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I am struggling to understand when to use fallback and when fall back (with a space).

Basically I have to say

This application implements a fallback [without space?] scheme: the application will fall back [with space?] to the next option if the first wasn't sufficient.

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Fallback: noun, adjective. Fall back: verb. Same as with login vs. log in, backup vs. back up, etc. Really straightforward. –  RegDwigнt Nov 8 '12 at 0:50
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closed as general reference by RegDwigнt Nov 8 '12 at 0:50

This question is too basic; it can be definitively and permanently answered by a single link to a standard internet reference source designed specifically to find that type of information.If this question can be reworded to fit the rules in the help center, please edit the question.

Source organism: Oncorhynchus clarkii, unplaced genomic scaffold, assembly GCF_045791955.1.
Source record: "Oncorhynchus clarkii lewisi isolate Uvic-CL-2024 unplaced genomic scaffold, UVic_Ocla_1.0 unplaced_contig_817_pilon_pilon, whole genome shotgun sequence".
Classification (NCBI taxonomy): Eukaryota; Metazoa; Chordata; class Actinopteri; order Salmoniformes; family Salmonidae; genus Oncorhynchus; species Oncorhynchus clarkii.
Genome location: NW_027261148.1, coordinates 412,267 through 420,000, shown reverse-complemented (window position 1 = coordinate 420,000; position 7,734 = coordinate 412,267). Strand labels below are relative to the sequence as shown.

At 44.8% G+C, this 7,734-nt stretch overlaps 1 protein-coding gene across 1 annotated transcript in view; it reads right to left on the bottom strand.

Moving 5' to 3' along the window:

1 Answer

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In general, grammatically, fallback is a single word, normally a noun. The meanings are what you see on the wikipedia page and notice that in all cases, they're nouns. On the other hand, fall back is two separate words, a verb and an adverb (except in the case of the fall back and forward protocol). So you can fall back, but you can't fallback. You can have fallback, but you can't have fall back.

In the context of data communications, "fallback" is an algorithm used in some protocols. As a verb, "fall back" is used. As a noun, "fallback" is used with no space. So a modem will fall back to a lower speed. The amount of fallback is negotiated between the communicating modems.

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